Font Size:

Meditation is provenly a tool for those who want quality of life and want to protect the body from the degeneration that comes with aging. Winner of the 2009 Nobel Prize, molecular biologist Elizabeth Blackburn decided to study the effects of meditation. She took a group of 30 volunteers on a three-month meditation retreat to the Shambhala Mountain Center in Northern Colorado. Upon returning, she compared data with those who do not meditate. The result was a 30% increase in telomerase activity, which is the protein that wraps DNA like a capsule.

Telomeres reduce activity and shorten as the years go by and, with stress, provoke aging. The shorter the structures are, the lower are their activity.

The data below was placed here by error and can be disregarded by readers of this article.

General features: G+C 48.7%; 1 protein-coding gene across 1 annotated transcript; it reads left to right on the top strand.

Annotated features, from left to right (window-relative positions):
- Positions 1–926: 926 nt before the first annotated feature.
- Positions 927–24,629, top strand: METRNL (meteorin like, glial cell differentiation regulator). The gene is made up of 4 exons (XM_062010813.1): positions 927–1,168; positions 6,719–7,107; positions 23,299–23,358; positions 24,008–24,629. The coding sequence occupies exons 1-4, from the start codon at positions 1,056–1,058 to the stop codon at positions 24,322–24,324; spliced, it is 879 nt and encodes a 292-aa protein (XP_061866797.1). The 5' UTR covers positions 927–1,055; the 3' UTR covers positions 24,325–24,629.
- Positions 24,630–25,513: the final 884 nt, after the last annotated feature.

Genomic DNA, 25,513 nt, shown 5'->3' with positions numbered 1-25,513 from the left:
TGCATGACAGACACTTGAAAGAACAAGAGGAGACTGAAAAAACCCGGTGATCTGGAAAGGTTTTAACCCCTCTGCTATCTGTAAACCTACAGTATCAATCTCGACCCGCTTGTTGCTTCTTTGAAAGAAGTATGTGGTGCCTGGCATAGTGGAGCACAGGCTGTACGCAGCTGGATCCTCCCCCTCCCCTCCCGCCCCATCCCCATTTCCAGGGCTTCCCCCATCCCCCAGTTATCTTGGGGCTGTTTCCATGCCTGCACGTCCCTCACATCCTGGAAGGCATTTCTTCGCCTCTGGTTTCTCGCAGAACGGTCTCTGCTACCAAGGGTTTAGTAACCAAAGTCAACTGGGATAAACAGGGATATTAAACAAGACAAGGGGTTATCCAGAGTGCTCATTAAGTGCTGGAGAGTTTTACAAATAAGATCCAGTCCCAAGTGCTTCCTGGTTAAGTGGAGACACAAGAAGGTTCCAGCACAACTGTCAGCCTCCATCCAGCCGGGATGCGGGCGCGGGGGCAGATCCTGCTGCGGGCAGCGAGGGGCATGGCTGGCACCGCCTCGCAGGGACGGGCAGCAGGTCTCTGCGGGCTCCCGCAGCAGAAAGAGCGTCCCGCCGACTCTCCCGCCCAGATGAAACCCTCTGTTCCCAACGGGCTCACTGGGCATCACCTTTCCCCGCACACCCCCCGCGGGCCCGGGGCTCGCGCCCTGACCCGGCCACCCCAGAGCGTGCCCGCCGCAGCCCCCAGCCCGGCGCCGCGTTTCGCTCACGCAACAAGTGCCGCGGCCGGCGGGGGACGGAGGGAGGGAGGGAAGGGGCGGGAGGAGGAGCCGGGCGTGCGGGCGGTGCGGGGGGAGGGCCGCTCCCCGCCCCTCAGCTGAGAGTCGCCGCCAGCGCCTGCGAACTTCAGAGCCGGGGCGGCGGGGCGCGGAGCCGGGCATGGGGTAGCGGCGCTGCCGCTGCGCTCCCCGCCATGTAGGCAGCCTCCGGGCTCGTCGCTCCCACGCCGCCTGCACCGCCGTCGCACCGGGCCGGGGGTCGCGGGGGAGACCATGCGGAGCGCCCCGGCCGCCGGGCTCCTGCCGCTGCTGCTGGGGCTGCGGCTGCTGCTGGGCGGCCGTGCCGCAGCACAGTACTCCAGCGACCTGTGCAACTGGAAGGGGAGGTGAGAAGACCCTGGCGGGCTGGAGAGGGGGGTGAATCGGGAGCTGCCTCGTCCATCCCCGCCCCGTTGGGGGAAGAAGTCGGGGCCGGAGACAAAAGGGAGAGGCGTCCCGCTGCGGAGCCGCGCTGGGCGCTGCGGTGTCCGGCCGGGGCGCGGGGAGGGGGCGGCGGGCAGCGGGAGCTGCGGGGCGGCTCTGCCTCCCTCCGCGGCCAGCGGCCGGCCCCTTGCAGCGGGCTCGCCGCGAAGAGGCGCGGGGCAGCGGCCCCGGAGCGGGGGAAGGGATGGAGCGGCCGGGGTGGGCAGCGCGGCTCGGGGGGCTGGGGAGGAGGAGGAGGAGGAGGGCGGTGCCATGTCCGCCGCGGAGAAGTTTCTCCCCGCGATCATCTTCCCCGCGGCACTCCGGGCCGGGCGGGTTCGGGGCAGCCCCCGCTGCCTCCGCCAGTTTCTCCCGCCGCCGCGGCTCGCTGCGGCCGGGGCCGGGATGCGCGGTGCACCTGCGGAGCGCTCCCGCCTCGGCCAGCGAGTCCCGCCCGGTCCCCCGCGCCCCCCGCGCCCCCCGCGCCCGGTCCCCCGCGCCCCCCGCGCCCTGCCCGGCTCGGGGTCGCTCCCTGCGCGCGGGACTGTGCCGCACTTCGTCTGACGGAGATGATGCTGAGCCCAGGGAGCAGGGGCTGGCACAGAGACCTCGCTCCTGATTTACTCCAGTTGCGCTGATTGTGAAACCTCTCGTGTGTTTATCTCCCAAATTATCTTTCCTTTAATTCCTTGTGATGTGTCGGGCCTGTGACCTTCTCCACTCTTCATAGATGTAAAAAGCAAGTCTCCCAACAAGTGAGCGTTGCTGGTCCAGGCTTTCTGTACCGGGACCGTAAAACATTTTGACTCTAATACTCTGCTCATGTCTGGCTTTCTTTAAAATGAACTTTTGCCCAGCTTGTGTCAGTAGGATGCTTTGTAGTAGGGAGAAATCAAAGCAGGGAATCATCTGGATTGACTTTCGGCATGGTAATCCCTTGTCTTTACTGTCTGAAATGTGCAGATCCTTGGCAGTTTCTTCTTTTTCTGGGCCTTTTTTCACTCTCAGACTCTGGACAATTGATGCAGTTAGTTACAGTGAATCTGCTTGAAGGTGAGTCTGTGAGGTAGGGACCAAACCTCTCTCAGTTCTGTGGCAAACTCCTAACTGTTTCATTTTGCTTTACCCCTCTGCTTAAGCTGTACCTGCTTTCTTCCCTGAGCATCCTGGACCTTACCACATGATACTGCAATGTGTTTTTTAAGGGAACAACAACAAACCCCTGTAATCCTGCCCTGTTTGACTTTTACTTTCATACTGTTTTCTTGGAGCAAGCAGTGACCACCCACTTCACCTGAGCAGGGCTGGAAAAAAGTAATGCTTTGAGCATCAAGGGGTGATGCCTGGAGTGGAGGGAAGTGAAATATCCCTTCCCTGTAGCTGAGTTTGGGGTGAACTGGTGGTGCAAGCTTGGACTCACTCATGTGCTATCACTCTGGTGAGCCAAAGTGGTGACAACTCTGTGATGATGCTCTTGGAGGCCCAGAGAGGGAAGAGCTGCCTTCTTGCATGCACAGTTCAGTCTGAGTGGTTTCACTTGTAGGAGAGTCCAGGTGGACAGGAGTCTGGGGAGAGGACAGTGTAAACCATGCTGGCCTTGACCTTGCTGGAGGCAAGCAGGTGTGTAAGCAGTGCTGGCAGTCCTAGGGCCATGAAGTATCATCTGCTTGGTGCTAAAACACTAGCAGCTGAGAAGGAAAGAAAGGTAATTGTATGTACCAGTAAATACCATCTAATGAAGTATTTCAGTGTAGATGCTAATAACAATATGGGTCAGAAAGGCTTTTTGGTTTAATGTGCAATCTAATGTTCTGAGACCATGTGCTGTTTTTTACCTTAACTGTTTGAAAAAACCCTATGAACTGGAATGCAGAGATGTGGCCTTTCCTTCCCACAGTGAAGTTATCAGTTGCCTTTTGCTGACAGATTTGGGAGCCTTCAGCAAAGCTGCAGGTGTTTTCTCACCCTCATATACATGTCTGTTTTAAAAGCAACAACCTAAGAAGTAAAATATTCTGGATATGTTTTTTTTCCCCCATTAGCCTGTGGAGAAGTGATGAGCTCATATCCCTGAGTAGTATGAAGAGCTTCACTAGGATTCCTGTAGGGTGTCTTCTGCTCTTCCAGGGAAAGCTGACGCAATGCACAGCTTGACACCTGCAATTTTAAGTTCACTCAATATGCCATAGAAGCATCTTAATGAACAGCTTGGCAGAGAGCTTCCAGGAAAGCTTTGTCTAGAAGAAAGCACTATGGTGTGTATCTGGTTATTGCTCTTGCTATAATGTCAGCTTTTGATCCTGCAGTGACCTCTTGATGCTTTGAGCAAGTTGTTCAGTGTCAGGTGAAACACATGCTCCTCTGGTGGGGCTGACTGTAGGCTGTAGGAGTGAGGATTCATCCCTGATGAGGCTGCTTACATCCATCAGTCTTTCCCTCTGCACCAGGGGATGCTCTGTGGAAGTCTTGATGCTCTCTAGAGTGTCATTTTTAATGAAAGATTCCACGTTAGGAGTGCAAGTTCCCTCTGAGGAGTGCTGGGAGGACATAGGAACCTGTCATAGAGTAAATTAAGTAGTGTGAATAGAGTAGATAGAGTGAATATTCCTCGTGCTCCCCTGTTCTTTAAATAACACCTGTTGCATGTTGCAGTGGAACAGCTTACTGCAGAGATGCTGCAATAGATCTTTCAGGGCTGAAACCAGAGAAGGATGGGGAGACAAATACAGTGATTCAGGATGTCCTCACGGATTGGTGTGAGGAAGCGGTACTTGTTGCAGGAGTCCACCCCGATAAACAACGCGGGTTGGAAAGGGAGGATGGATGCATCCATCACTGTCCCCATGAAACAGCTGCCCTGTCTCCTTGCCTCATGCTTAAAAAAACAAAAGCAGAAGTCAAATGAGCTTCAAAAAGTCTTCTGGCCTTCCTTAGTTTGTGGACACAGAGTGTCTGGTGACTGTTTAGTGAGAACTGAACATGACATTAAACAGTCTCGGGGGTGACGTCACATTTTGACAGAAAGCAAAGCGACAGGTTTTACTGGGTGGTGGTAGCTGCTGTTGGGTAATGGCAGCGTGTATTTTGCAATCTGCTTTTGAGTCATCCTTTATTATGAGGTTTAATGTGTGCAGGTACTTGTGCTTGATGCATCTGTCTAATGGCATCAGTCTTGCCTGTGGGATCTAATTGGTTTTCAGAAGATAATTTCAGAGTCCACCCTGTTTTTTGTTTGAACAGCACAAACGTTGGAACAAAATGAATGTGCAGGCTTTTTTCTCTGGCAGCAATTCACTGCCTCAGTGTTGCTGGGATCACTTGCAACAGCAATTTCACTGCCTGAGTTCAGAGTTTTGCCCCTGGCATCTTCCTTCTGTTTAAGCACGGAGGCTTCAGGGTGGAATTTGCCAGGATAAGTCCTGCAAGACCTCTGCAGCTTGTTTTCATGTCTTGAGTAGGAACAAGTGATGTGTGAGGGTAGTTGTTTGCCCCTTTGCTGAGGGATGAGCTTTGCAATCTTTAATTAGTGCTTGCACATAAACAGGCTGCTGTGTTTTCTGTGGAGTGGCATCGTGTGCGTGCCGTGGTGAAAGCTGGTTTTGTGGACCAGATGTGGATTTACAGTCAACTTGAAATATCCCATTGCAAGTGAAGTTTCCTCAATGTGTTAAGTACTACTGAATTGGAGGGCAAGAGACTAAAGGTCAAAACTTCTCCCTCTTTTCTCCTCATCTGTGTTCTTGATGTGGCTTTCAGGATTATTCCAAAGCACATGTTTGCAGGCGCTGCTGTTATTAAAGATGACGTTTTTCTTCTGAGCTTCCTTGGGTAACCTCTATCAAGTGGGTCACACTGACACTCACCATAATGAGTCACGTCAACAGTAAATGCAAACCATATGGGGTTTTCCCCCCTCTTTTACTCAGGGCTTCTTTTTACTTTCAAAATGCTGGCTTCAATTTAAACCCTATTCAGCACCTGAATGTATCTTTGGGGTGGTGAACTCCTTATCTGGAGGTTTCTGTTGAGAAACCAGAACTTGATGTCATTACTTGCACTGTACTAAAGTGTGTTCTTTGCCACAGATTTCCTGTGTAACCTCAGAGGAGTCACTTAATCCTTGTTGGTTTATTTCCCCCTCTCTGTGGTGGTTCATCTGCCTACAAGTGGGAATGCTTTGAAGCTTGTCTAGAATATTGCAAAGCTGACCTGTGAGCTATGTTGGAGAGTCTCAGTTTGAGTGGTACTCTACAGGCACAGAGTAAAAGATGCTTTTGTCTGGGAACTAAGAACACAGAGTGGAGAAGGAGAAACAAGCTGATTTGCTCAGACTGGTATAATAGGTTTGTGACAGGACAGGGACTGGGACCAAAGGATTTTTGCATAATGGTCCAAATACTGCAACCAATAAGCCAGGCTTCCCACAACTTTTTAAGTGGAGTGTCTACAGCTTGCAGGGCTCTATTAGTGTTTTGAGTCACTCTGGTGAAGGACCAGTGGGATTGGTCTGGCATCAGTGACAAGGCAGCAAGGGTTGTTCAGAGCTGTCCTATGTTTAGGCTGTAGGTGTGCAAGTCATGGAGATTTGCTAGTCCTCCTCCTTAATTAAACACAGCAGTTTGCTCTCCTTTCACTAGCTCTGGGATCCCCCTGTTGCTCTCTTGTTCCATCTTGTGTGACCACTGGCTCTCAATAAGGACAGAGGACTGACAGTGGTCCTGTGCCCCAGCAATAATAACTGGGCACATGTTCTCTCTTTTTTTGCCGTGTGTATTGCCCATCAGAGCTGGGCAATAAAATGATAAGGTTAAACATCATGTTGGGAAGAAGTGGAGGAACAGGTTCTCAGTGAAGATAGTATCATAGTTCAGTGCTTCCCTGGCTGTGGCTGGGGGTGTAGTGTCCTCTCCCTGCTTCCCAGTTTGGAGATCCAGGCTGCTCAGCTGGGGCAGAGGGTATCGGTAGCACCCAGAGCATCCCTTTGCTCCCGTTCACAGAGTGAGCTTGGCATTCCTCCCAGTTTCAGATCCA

In another study conducted at University of California Los Angeles, a group of 39 dementia caregivers with an average age of 60 participated in a chanting meditation for just 12 minutes a day for eight weeks. They compared this group with another group that listened to relaxing music for 21 minutes a day. The meditation group showed a 43% increase in telomerase activity. Click here for full article.